All face sketches have a purpose for me. As a work in their own right. For my ongoing learning and enjoyment. As the earliest stages of more complex drawings, paintings or more developed people sketches. Similarly, they can be studies that help me get ideas down that are abstract in thought if not style. This is an example of this type of sketching.
The goal was to create a somewhat disturbing image of a young woman without straying into outright horror. The word that sprang to mind was "sinister."
I had to consider the expression. How she would appear to the viewer. The angle seemed important. I decided she should be looking down at us. Slightly threatening but also unworldly. She would be appearing out of deep shadow. With this in mind I began what would be the first of many face sketches.
1. The oval is my usual starting point when face drawing from the front.
2. I decide on the angle and sketch in two guides for the eyes and centre line. The angle of the face determines where I place the centre line.
3. I site the first eye and bisect it with what will be her hair.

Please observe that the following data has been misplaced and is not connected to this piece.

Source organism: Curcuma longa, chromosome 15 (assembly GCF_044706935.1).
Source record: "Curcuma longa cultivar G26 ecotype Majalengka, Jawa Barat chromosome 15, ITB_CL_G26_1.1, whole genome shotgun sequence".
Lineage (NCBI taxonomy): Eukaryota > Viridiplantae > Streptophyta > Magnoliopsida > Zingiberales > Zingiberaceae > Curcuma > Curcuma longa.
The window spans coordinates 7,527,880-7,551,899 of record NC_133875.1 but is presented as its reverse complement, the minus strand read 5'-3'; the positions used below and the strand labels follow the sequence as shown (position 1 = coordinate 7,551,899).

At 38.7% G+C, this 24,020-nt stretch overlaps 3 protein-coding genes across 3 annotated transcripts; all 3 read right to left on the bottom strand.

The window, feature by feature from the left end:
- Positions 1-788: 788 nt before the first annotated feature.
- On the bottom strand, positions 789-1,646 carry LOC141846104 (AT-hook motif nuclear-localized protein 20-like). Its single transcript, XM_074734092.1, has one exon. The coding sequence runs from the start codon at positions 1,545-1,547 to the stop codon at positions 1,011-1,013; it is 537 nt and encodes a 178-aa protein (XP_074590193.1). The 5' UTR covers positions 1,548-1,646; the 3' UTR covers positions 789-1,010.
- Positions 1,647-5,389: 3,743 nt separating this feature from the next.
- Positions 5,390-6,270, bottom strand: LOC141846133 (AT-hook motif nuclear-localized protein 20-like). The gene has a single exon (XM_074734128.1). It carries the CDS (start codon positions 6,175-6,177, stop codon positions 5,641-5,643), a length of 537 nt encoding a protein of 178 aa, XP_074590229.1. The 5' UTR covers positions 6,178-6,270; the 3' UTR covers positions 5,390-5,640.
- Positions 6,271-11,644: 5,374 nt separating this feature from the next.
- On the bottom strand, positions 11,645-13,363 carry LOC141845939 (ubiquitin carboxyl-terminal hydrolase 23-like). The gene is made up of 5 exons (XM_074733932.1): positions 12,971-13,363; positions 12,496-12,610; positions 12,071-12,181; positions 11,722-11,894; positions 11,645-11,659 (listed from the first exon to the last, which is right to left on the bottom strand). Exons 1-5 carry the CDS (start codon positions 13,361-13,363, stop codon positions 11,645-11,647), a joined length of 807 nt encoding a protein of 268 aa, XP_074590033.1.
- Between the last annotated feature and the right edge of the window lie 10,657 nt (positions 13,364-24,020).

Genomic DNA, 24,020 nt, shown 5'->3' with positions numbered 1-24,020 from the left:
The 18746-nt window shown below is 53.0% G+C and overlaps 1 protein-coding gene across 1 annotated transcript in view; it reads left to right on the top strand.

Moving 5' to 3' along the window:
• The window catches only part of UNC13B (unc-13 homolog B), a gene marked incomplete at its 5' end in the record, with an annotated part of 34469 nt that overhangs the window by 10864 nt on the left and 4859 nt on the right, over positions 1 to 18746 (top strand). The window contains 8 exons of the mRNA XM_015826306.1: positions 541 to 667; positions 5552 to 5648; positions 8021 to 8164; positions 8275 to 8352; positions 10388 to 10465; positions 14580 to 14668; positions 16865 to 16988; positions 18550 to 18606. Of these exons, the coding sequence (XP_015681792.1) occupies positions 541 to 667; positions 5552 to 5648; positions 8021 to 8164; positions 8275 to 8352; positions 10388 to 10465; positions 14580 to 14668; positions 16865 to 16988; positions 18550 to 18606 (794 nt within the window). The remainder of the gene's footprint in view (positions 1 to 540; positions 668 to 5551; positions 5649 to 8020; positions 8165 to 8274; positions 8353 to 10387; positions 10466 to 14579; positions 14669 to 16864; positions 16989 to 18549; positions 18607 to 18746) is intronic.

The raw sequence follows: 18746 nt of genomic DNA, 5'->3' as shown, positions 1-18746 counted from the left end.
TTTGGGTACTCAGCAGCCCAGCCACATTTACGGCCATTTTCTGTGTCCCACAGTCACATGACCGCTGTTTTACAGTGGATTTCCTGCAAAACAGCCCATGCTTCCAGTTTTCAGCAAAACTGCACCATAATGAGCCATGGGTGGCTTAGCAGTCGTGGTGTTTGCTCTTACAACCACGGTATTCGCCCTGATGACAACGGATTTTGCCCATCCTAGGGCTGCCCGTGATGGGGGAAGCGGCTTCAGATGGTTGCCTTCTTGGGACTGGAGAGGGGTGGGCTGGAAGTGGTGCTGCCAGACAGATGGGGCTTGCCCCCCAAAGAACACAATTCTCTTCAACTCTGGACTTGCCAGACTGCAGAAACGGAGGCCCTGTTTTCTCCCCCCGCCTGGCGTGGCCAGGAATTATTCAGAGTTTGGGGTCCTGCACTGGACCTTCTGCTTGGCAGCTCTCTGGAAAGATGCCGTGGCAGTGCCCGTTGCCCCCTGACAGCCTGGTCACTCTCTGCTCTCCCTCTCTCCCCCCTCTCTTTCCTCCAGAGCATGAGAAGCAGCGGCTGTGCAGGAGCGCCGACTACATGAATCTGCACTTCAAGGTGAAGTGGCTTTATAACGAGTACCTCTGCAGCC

4. Both eyes. They do not appear as if they are looking directly at the viewer yet but they will when I add tone later.
5. As we are looking up we can see the underside of the nose.
6. The lips are parted and thick. We can just about see teeth.
7. I define the chin a little. It may seem a little too large at the moment but remember we are below the face.
8. I start to sketch in hair. It strikes me it should look like curtains parting to reveal the face. This will also be reflected in the shadows I am imagining will be around her.
9. I sketch in the limits of the hair. Featureless at this point. I also make a little scribble on the chin. This is a visual reminder to myself to make it stand out as it is hit by light.
10. Now I sketch in the brows and begin to define the features with loose lines for a tonal effect.
11. I make the nose stand out by shading beneath it.
12. More shading.
13. More lines for tone. This helps solidify the face sketch.
14 Finally, I shade the eyes so they are definitely looking at us. Note the shading beneath and above them.
This was the starting point that ended with the piece below. Compare them. Although I changed the angle you can see the basic idea has been carried through to the finished artwork. That's the value of sketching. Getting the idea down on paper so you have something to build upon.
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